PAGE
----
Adobe is announcing today that we have acquired Virtual Ubiquity, the company behind Buzzword, the online word processor that has generated a fair amount of buzz (no pun intended). Buzzword has been in private beta for a few months and in that time has been impressing a number of people. In addition, we have announced the availability of "Share" a way for individuals and companies to host and distribute documents on the web.
Share is a lot like Scribd which is really popular but with the backing of the company who invented PDF. Adobe has a lot of experience with documents through PDF and one of the reasons I joined the company is because we have been talking about ways to make that knowledge more "web-centric" for a long time. In some ways, Share is FlashPaper on steroids. I'll try to refrain from the marketing speak, but I think there is genuinely something very compelling about PDF and Flash combined. Share is a small taste of that.
I think the announcement is big for a few reasons. Firstly, it shows that Adobe is playing with the big guys (Google, Yahoo). If we see something that can apply to our business, we won't hesitate to jump in and acquire a company. Secondly, I think it shows where Adobe is thinking in the future. Hosted services play a huge role in the web. Adobe has both a great platform (Flash) and a great format (PDF) with which to distribute data. I think we'll be moving further and further into the hosted services space. That combination gives us a huge advantage over other companies. Thirdly I think it shows a good shift in Adobe as a company. Adobe has never really been able to monetize the platform that they've created. Now they're starting to. This isn't quite the "web office" that was touted a while ago, but if you think about the good parts of Buzzword (collaboration, great UX, document power) a a pattern starts to emerge. Adobe is definitely getting into a new game. As an employee, I'm very excited about that.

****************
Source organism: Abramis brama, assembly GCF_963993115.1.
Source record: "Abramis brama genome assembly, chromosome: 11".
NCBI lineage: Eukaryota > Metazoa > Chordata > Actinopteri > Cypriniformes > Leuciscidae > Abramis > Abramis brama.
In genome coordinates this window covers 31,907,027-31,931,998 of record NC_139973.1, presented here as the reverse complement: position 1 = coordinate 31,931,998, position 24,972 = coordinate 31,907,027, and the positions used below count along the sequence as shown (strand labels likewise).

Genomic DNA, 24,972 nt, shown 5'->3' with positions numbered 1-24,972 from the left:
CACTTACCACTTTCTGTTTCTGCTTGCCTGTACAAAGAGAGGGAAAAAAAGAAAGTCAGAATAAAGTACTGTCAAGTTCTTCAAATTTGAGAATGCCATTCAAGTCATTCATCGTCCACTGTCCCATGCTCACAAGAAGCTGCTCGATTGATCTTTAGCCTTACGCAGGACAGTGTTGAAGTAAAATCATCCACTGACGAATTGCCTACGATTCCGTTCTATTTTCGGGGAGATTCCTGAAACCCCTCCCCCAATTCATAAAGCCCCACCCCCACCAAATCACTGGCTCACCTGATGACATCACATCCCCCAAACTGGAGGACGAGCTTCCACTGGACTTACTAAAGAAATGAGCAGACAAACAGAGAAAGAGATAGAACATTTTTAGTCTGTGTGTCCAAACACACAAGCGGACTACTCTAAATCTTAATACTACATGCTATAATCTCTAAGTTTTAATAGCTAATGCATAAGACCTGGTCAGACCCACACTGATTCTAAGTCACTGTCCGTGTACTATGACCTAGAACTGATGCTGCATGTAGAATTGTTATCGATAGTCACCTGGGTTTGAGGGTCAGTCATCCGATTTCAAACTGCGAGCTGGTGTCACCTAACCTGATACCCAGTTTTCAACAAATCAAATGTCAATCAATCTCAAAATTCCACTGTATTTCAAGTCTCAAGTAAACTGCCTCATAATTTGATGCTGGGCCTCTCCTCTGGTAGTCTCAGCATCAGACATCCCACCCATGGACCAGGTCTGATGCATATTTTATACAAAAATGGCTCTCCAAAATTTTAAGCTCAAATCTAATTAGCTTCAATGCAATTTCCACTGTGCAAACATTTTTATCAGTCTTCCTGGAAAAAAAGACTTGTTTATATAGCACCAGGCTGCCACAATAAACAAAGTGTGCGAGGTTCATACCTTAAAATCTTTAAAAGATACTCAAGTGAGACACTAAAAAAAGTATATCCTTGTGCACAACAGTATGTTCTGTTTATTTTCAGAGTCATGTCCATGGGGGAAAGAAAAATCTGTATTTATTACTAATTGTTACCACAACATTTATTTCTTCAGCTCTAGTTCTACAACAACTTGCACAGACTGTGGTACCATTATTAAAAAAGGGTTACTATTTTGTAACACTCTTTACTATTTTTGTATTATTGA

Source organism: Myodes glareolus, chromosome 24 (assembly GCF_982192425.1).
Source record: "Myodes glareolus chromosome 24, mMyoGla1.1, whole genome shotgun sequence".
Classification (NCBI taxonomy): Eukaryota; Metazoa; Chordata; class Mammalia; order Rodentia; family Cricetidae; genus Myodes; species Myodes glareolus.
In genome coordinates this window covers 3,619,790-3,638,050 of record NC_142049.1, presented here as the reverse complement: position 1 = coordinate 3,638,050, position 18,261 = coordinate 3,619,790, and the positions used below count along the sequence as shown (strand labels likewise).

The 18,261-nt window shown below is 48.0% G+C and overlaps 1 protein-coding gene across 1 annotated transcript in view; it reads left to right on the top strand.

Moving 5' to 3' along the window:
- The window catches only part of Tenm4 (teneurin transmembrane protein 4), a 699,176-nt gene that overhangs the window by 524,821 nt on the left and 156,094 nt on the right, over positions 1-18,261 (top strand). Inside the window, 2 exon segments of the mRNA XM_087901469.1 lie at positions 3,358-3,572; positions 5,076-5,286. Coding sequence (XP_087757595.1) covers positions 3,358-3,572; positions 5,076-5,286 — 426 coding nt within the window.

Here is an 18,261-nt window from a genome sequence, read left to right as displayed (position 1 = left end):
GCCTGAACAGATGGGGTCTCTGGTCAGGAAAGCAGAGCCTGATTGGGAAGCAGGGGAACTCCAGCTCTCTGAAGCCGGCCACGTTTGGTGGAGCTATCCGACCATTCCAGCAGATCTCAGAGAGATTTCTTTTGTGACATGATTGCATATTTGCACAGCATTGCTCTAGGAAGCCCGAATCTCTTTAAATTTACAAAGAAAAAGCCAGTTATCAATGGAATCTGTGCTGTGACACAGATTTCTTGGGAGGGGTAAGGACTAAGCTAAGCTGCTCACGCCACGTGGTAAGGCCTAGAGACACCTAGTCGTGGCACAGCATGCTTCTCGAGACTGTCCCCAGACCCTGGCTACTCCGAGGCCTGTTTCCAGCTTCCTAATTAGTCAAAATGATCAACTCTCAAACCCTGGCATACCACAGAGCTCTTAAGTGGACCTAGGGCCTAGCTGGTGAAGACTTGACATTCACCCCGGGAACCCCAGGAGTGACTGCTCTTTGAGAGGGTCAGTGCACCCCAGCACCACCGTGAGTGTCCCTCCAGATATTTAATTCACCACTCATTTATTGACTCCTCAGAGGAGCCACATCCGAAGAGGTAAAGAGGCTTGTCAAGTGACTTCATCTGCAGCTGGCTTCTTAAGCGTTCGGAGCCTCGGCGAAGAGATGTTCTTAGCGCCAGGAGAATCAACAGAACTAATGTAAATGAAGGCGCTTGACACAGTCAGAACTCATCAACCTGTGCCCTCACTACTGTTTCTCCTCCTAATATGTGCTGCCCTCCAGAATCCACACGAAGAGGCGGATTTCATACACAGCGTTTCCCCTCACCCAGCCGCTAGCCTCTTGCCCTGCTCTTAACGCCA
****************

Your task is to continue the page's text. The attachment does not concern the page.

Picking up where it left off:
RIA platforms are much more important than people realize I think. I have no doubt that Microsoft will blow people away with a Silverlight version of Microsoft Live. They can do that because they have the rich platform. Adobe has had that for a long time. Now we're finally moving into new things and diversifying as a company.